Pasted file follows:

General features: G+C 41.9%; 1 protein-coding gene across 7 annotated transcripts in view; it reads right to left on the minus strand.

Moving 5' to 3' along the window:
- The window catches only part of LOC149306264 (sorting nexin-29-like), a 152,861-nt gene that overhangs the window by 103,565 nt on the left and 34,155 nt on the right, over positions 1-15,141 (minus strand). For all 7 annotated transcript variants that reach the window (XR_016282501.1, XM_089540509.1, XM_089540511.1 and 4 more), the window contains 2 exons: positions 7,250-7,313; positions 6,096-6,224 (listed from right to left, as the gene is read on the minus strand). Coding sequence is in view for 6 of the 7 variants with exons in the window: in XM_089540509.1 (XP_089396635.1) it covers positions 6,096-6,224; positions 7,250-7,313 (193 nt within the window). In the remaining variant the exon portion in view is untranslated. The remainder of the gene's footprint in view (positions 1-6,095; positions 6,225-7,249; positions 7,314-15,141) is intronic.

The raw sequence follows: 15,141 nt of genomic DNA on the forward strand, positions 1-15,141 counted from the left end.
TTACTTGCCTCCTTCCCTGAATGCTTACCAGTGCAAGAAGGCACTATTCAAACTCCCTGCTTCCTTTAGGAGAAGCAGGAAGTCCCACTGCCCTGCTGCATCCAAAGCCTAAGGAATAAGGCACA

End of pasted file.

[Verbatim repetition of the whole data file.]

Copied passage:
General features: G+C 41.9%; 1 protein-coding gene across 7 annotated transcripts in view; it reads right to left on the minus strand.

Moving 5' to 3' along the window:
- The window catches only part of LOC149306264 (sorting nexin-29-like), a 152,861-nt gene that overhangs the window by 103,565 nt on the left and 34,155 nt on the right, over positions 1-15,141 (minus strand). For all 7 annotated transcript variants that reach the window (XR_016282501.1, XM_089540509.1, XM_089540511.1 and 4 more), the window contains 2 exons: positions 7,250-7,313; positions 6,096-6,224 (listed from right to left, as the gene is read on the minus strand). Coding sequence is in view for 6 of the 7 variants with exons in the window: in XM_089540509.1 (XP_089396635.1) it covers positions 6,096-6,224; positions 7,250-7,313 (193 nt within the window). In the remaining variant the exon portion in view is untranslated. The remainder of the gene's footprint in view (positions 1-6,095; positions 6,225-7,249; positions 7,314-15,141) is intronic.

The raw sequence follows: 15,141 nt of genomic DNA on the forward strand, positions 1-15,141 counted from the left end.
TTACTTGCCTCCTTCCCTGAATGCTTACCAGTGCAAGAAGGCACTATTCAAACTCCCTGCTTCCTTTAGGAGAAGCAGGAAGTCCCACTGCCCTGCTGCATCCAAAGCCTAAGGAATAAGGCACA